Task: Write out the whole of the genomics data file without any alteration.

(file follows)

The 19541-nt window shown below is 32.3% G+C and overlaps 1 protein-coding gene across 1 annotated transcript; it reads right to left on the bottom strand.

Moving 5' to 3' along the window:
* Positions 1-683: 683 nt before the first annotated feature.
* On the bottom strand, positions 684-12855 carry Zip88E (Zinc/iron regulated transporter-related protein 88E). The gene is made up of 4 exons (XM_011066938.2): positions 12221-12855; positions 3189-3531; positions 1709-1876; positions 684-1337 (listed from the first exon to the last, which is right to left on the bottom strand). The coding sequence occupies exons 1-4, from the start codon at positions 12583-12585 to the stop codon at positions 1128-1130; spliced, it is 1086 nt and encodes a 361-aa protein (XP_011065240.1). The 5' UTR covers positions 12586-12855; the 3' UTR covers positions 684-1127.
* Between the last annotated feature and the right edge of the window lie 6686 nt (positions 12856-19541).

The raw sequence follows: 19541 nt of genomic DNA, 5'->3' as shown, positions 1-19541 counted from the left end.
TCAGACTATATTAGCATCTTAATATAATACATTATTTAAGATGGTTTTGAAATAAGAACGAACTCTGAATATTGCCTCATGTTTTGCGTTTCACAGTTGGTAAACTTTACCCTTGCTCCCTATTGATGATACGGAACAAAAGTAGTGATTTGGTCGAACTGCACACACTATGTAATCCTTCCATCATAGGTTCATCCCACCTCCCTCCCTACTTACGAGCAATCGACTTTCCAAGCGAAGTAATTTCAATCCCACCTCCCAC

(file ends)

The 19541-nt window shown below is 32.3% G+C and overlaps 1 protein-coding gene across 1 annotated transcript; it reads right to left on the bottom strand.

Moving 5' to 3' along the window:
* Positions 1-683: 683 nt before the first annotated feature.
* On the bottom strand, positions 684-12855 carry Zip88E (Zinc/iron regulated transporter-related protein 88E). The gene is made up of 4 exons (XM_011066938.2): positions 12221-12855; positions 3189-3531; positions 1709-1876; positions 684-1337 (listed from the first exon to the last, which is right to left on the bottom strand). The coding sequence occupies exons 1-4, from the start codon at positions 12583-12585 to the stop codon at positions 1128-1130; spliced, it is 1086 nt and encodes a 361-aa protein (XP_011065240.1). The 5' UTR covers positions 12586-12855; the 3' UTR covers positions 684-1127.
* Between the last annotated feature and the right edge of the window lie 6686 nt (positions 12856-19541).

The raw sequence follows: 19541 nt of genomic DNA, 5'->3' as shown, positions 1-19541 counted from the left end.
TCAGACTATATTAGCATCTTAATATAATACATTATTTAAGATGGTTTTGAAATAAGAACGAACTCTGAATATTGCCTCATGTTTTGCGTTTCACAGTTGGTAAACTTTACCCTTGCTCCCTATTGATGATACGGAACAAAAGTAGTGATTTGGTCGAACTGCACACACTATGTAATCCTTCCATCATAGGTTCATCCCACCTCCCTCCCTACTTACGAGCAATCGACTTTCCAAGCGAAGTAATTTCAATCCCACCTCCCAC